A. Can you change your personality? You cannot change your basic temperament styles but you can influence your behaviors and thereby your personality. The biggest mistake I've seen is someone who has "put on" behaviors that were not theirs' naturally until it has become habitual. It is almost always obvious and often painful. An example is a phlegmatic who felt is necessary to put on an outgoing sanguine style for so many years that it has become a habit; however, it is clear that this is not their natural way of being.

B. Can you change someone else's personality? If you can't change you own, it is clear that you can't change someone else's but that won't stop most of us from trying. This is a special problem in marriage and child raising if the spouse or parent thinks the other person can be "improved" on. In Dicken's David Copperfield, Mr. Murdstone and his sister fatally try to impress their choleric nature on sanguine Mrs. Copperfield. Husbands and wives who think they will change their spouse may affect some behavior changes and think they have "changed" them. Changes are only fully implemented when they come from within the person and then they will still be in line with their basic temperament style.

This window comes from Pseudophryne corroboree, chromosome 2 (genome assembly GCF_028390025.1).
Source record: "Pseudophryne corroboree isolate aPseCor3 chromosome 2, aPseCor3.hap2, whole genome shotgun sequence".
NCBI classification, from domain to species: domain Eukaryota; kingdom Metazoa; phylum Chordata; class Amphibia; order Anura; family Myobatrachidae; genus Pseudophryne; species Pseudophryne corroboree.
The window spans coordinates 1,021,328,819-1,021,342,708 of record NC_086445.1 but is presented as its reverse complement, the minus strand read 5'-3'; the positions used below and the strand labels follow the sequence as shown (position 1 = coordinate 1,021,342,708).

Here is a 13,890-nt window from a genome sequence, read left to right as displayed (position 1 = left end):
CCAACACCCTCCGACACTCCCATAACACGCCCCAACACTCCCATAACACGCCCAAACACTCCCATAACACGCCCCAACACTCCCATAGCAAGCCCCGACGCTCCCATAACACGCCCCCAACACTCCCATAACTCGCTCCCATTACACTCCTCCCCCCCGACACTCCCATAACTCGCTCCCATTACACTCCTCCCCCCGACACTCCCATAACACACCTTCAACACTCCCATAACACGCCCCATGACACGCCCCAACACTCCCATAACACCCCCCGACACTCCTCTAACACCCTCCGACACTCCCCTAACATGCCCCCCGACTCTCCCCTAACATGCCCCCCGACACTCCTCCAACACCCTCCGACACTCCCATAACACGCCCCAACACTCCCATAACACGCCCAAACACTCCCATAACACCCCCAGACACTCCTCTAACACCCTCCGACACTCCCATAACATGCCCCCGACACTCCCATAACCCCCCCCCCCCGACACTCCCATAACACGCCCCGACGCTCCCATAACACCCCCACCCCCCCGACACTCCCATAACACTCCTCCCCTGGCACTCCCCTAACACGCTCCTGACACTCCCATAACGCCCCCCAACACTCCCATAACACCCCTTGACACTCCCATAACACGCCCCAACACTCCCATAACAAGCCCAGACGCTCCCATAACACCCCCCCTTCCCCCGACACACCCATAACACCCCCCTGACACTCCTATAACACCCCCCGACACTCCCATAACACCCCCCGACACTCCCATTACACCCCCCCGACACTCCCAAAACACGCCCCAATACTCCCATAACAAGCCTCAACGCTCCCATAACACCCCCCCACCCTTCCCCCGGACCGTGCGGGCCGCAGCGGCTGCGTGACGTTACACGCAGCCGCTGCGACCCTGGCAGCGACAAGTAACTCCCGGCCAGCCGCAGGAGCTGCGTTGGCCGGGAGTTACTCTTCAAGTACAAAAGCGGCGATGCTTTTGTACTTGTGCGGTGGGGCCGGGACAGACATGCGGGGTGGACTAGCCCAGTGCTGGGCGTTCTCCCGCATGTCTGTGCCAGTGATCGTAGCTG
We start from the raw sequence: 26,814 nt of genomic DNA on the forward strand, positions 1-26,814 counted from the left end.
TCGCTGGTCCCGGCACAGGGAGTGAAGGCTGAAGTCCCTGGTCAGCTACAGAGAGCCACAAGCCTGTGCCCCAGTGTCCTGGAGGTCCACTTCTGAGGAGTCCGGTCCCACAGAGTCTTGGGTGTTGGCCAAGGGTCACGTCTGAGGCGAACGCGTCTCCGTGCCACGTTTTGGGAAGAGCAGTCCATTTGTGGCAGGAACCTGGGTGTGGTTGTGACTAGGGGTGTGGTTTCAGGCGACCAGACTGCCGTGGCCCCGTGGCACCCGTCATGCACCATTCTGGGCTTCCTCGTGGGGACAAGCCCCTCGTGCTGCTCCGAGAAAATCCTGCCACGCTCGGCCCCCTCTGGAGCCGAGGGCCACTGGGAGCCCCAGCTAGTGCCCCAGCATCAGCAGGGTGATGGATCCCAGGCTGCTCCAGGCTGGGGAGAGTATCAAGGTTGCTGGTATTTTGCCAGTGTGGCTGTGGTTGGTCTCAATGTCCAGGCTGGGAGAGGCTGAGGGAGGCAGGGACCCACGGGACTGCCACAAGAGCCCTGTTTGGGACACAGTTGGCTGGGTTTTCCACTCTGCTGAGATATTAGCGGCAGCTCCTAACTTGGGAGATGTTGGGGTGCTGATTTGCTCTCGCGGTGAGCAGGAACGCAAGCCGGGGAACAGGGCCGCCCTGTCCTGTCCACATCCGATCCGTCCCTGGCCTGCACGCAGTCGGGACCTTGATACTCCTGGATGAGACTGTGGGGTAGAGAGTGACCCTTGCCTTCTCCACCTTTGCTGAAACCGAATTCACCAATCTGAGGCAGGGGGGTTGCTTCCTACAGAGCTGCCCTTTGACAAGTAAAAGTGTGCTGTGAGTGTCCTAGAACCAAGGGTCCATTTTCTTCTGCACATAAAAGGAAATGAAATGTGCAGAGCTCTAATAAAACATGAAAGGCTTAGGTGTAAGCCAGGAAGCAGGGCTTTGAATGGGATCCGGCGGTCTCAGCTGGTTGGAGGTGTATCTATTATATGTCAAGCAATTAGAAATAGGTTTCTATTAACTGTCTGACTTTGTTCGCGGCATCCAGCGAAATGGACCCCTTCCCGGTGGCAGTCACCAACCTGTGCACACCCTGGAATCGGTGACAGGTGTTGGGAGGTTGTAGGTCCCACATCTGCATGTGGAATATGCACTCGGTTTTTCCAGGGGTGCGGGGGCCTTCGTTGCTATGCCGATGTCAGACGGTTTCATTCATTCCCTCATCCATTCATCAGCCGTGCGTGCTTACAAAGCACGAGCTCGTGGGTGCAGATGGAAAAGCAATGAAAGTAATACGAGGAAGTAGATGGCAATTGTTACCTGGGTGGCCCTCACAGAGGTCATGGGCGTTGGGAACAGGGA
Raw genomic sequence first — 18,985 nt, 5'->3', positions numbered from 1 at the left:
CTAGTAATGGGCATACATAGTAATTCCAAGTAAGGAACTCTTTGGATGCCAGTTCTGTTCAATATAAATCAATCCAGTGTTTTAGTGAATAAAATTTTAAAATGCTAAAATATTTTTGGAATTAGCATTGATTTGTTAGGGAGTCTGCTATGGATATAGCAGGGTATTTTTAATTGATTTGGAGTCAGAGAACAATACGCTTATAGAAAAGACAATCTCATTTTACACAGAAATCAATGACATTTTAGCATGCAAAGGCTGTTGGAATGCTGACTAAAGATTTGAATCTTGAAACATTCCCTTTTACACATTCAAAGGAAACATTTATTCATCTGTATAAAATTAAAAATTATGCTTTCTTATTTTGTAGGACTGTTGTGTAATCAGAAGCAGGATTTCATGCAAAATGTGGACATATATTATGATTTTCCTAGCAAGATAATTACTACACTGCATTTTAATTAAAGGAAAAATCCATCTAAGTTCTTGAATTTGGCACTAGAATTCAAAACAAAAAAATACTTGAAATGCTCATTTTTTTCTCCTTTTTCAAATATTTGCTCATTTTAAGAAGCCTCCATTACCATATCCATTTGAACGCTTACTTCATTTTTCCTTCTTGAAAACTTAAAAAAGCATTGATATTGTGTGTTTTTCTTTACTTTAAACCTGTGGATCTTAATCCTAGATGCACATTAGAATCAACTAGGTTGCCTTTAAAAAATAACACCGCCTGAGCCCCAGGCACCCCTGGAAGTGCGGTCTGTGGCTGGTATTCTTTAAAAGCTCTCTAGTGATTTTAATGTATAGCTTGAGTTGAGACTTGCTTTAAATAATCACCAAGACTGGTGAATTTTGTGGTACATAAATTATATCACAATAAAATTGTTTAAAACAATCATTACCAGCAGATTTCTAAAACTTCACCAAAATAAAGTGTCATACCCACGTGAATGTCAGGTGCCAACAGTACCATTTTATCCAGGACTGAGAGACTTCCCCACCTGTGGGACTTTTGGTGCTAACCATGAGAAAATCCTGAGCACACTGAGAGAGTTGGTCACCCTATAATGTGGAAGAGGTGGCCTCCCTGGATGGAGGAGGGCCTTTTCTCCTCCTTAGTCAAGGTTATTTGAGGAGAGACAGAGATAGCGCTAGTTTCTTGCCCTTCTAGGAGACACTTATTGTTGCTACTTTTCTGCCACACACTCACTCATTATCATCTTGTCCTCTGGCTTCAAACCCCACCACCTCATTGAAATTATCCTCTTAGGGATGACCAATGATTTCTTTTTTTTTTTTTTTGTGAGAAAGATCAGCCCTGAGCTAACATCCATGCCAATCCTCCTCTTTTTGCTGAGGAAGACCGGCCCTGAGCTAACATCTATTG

C. Why do people so often marry opposite temperament? The first person to find out the underlying answer to this one will retire wealthy. Seriously, what attracts us to another person? Often it is the strengths we see in them that we do not have temperamentally.

A choleric woman may appreciate the easygoing nature of the phlegmatic. A disorganized Sanguine appreciates the orderly manner of a melancholy. Unfortunately, over time, we realize that our natural strengths are usually their natural weaknesses which can cause friction or even a feeling of betrayal; that is, "if he really loved me, he wouldn't be so disorganized, or angry, or rigid".